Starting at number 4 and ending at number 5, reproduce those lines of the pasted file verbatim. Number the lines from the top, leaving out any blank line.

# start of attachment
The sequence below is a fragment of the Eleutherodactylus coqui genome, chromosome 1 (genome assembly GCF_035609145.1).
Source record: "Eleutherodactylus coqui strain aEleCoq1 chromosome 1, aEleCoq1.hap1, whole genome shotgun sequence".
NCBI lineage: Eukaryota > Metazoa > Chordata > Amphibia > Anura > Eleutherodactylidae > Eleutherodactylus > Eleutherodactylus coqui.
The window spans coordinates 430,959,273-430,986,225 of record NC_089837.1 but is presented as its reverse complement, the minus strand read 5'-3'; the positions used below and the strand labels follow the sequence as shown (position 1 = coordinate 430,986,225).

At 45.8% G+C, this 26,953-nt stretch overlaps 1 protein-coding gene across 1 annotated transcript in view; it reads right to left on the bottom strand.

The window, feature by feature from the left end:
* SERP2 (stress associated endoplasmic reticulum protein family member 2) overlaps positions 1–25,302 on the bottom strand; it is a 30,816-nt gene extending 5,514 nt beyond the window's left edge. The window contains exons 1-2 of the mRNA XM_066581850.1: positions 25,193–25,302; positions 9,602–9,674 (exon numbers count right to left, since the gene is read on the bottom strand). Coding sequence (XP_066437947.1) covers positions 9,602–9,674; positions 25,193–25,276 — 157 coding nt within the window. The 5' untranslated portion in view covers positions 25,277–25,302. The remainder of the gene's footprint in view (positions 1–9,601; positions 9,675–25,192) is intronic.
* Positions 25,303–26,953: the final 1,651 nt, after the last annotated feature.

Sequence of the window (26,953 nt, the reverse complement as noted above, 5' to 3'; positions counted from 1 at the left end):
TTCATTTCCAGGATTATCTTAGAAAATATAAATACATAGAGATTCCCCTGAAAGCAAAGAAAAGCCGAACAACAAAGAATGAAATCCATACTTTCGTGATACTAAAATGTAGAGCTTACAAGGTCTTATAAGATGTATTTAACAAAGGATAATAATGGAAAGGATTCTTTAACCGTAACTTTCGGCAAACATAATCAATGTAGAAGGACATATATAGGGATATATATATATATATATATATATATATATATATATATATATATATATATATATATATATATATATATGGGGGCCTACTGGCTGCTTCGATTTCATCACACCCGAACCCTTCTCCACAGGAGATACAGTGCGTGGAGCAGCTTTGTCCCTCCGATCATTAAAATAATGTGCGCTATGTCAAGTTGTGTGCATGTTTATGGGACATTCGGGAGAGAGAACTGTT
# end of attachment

The window spans coordinates 430,959,273-430,986,225 of record NC_089837.1 but is presented as its reverse complement, the minus strand read 5'-3'; the positions used below and the strand labels follow the sequence as shown (position 1 = coordinate 430,986,225).

At 45.8% G+C, this 26,953-nt stretch overlaps 1 protein-coding gene across 1 annotated transcript in view; it reads right to left on the bottom strand.